Guide to the Best Day Trips from Boston
The area around Boston overflows with historic homes, beautiful coastlines, and remnants of American colonial history. If you’re willing to take a day trip outside the city with your school or tour group, you’ll be treated to stunning views, houses that once belonged to great American authors, and incredible fresh seafood.
But once you leave Boston and head to smaller towns, you can’t necessarily rely on public transportation or rideshares anymore. If you’re not into renting a caravan of cars, a private bus from GOGO Charters offers an easy way to explore Massachusetts, New Hampshire, Rhode Island, and Maine. Just give us a call at 617-206-3898, and we’ll help you find a spacious, clean bus for your group’s road trip through New England.
Lexington and Concord, MA
If you went to school in the U.S., you probably remember learning about these two small towns where the American Revolutionary War began. Your group can visit Lexington Common, site of the first shot of the war, and then board the bus to Minute Man National Historical Park, the location of the first full battle. Lexington and Concord only lie about 30 minutes outside Boston, so your charter bus can get you there quickly and give you plenty of time to explore.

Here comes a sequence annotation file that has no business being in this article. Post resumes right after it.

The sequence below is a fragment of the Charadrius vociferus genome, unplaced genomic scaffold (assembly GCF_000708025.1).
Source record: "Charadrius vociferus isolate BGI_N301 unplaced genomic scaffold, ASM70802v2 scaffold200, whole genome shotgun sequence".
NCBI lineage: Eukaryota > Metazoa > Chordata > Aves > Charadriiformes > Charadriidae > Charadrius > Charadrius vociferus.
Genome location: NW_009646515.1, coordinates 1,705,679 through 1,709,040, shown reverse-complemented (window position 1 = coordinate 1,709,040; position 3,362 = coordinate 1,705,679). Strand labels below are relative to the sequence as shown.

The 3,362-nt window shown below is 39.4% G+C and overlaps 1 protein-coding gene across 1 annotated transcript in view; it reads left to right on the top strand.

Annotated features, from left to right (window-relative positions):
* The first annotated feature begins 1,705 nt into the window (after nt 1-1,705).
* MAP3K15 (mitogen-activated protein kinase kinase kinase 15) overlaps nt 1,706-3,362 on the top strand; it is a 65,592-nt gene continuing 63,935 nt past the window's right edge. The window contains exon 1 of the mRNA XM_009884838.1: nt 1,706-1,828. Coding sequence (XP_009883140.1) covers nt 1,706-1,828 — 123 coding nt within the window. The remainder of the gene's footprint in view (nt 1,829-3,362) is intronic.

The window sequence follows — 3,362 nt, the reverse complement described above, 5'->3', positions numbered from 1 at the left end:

Concord is also a popular destination for book-lovers. Visit the famous Walden Pond and see the site where Thoreau’s cabin once stood, or tour Louisa May Alcott’s Orchard House, where she wrote Little Women. You can easily spend a full day exploring all of the writers’ homes and Revolutionary War sites in these two towns before taking your charter bus back to Boston.
The site of the infamous witch trials lies just 40 minutes outside of Boston. This town is still packed with 17th-, 18th- and 19th-century homes, including The House of the Seven Gables that inspired Nathaniel Hawthorne’s novel of the same name.